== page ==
AC You play a fairly specific kind of guitar, and I wonder if there are any guitar players that the average Ryley Walker fan would be surprised to hear you’re psyched about.
RW Oh, man, good God, there are so many, I’m obsessed with so much different stuff. I think the weirdest one might be … You know who I really, really dig? What’s the dude? Rick Nielsen. I love Rick Nielsen!
AC What else is happening in Chicago right now? When I used to tour, I would always leave there with the feeling that I was making a tremendous mistake in not living there. Restaurants heap the food on your plate, you can swim in a Great Lake, everybody lives in a fabulous apartment—it really seems very nice.
RW I think what keeps people here is that it’s just really inexpensive to live here, you know? If you spend over 400, 500 bucks a month, you’re kind of a chump. Obviously, there are more expensive places, but to be a broke artist here is pretty inexpensive. There’s not too much hustle involved, so people have a lot of time on their hands to make their art.
I think there was a kind of golden age here that faded away maybe a few years ago. There were tons of cool warehouse things going on, and that stopped happening as much the last few years. It’s been mostly going to bars, and going to see music there, which can be fun but also exhausting. There’s cool stuff going on though. There’s always really good jazz music going on here—tons of opportunities. Right now though, it’s winter and people are mostly kind of sad.
AC I think that’s true here as well. Speaking of jazz, Primrose Green—which I have really been enjoying—has a lot of jazz players on it.
RW Pretty much the whole band is all guys picked out of the contemporary jazz scene in Chicago. They’re all good friends too, but they’re all involved with the in-crowd of the jazz scene here in Chicago. That’s why I have them on board, because they make the music really adventurous and different every time we play it. We all kind of improvise together to make tunes and—live especially—the emphasis is on improvising and going off on different tangents every single measure.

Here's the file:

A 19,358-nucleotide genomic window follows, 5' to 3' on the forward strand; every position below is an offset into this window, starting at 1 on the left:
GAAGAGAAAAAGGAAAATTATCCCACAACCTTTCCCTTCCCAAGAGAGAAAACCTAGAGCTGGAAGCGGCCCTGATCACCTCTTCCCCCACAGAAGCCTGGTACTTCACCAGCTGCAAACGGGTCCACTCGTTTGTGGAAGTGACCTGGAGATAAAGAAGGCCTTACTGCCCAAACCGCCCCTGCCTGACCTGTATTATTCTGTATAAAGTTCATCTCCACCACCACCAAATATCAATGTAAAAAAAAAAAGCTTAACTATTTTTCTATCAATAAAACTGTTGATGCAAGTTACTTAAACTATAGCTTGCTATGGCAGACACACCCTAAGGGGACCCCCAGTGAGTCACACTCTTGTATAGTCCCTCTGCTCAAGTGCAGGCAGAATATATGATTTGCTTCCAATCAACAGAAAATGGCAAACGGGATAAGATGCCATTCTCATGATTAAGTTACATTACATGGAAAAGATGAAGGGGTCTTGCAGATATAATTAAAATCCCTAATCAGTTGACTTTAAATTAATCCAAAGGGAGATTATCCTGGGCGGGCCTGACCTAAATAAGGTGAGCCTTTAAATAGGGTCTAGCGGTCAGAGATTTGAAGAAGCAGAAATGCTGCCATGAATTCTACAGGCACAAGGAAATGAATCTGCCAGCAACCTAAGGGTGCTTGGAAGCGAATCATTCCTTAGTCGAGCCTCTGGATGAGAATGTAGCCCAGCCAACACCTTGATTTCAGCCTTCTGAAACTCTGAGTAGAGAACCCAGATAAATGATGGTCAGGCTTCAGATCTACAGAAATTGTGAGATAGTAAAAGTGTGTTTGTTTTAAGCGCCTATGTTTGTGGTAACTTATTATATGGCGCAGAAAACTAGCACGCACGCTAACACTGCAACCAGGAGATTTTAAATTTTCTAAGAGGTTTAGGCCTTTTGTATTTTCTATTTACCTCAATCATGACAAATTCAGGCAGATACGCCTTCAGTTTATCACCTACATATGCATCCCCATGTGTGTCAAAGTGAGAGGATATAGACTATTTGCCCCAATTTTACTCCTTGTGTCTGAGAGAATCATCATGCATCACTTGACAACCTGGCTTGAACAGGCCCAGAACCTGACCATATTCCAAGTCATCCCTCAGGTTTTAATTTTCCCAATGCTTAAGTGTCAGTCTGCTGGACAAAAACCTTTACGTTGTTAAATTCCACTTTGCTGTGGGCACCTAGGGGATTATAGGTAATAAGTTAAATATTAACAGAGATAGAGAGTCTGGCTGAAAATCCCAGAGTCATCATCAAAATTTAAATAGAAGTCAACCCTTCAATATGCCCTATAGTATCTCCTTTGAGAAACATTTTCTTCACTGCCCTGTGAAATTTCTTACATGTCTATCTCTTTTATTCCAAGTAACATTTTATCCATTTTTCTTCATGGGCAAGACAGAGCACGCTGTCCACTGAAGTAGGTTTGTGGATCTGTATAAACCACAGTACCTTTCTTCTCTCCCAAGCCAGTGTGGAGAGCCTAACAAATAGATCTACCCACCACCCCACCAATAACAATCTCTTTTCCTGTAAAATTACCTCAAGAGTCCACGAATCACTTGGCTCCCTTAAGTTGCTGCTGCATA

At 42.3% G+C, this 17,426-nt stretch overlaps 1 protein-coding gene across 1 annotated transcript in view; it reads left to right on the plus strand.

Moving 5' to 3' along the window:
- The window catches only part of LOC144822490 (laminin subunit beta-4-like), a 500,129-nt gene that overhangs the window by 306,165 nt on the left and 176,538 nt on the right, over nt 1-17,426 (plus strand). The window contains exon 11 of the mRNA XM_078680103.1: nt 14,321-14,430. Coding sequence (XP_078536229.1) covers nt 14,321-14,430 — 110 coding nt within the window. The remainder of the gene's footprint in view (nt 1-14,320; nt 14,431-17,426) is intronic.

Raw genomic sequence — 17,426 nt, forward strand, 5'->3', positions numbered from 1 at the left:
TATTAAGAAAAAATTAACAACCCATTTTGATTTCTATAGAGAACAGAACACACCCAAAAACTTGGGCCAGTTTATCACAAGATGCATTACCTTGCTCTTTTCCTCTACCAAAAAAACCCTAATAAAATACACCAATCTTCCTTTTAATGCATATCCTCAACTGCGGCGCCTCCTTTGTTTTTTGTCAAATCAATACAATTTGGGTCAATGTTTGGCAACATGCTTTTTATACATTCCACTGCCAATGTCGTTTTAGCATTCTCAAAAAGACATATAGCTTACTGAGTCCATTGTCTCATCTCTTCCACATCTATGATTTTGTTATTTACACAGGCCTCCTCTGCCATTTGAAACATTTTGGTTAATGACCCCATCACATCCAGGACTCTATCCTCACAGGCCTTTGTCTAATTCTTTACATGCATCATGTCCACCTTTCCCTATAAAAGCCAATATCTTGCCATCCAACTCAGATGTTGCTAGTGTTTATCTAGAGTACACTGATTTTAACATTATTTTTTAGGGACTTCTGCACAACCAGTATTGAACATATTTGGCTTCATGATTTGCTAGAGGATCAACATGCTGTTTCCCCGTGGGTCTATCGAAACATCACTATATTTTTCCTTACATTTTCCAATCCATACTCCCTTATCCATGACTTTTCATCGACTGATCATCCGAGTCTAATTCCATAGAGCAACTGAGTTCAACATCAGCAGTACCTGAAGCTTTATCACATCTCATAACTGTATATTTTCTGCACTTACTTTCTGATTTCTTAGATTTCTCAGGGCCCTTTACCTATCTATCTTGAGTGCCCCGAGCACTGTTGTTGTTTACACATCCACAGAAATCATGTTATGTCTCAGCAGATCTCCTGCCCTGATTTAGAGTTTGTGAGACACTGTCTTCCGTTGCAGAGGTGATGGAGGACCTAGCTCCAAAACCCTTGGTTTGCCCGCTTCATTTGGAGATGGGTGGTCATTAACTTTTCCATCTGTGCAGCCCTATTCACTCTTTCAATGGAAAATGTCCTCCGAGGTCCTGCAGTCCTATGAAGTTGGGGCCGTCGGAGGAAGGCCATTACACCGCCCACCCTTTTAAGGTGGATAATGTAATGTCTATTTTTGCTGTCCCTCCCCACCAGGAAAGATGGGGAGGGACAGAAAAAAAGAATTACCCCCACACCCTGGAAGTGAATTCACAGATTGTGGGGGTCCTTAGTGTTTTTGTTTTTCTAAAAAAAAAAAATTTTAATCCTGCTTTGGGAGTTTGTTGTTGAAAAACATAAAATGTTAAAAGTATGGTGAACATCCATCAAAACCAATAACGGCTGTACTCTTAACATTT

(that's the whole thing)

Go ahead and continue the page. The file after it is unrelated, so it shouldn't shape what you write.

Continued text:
AC What was the process of getting guys like that to play with you? I feel like if you’re a young guitar player and you approach a seasoned jazz musician, he or she might look at you and say, “Uh, I have a gig that night,” or “Are you going to pay me?” Something like that.
RW All of them are really seasoned dudes, and it was like that for years. When I first got to Chicago I would just go and annoy the shit out of them, go to their gigs and say, “Hey man, I’m a guitar player!” And they’d be like, “Cool man, see ya.” But over time I got involved with a lot of people in the scene. Some of the guys—all the guys in the band now—I would consider my best friends. I think I just annoyed the shit out of them until they agreed to play. As I got better, they just hopped on board, and it worked out pretty nice. But yeah, the beginning was me just annoying the shit out of them, no doubt.